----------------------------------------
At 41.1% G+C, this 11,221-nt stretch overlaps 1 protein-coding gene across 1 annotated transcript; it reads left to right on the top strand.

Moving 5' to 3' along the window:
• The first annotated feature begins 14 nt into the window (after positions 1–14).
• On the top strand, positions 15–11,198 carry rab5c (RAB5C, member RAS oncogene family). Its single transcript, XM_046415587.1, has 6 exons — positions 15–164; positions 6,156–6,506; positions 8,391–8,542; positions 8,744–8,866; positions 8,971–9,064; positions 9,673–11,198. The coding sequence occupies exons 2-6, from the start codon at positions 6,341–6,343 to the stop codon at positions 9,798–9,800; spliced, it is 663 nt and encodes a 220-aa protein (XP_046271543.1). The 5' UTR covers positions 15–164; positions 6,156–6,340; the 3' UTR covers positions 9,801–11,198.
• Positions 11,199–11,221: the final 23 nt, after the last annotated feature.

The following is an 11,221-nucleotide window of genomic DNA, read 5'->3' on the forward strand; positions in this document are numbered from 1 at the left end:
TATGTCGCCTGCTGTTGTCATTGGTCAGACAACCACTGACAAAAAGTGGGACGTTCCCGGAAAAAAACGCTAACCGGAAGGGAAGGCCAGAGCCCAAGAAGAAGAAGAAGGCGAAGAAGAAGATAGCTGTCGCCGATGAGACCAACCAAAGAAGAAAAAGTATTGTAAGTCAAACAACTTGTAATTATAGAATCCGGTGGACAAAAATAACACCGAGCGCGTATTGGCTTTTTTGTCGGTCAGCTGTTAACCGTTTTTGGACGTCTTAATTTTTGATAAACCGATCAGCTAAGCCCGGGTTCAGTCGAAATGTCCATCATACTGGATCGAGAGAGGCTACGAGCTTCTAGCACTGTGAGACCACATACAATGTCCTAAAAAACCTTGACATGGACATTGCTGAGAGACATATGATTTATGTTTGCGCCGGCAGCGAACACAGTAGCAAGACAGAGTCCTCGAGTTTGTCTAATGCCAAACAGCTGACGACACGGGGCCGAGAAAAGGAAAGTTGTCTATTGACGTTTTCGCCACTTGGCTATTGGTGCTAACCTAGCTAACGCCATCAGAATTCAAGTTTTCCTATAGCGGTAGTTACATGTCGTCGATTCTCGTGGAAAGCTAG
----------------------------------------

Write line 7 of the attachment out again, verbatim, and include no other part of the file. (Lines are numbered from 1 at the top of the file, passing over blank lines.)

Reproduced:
TATGTCGCCTGCTGTTGTCATTGGTCAGACAACCACTGACAAAAAGTGGGACGTTCCCGGAAAAAAACGCTAACCGGAAGGGAAGGCCAGAGCCCAAGAAGAAGAAGAAGGCGAAGAAGAAGATAGCTGTCGCCGATGAGACCAACCAAAGAAGAAAAAGTATTGTAAGTCAAACAACTTGTAATTATAGAATCCGGTGGACAAAAATAACACCGAGCGCGTATTGGCTTTTTTGTCGGTCAGCTGTTAACCGTTTTTGGACGTCTTAATTTTTGATAAACCGATCAGCTAAGCCCGGGTTCAGTCGAAATGTCCATCATACTGGATCGAGAGAGGCTACGAGCTTCTAGCACTGTGAGACCACATACAATGTCCTAAAAAACCTTGACATGGACATTGCTGAGAGACATATGATTTATGTTTGCGCCGGCAGCGAACACAGTAGCAAGACAGAGTCCTCGAGTTTGTCTAATGCCAAACAGCTGACGACACGGGGCCGAGAAAAGGAAAGTTGTCTATTGACGTTTTCGCCACTTGGCTATTGGTGCTAACCTAGCTAACGCCATCAGAATTCAAGTTTTCCTATAGCGGTAGTTACATGTCGTCGATTCTCGTGGAAAGCTAG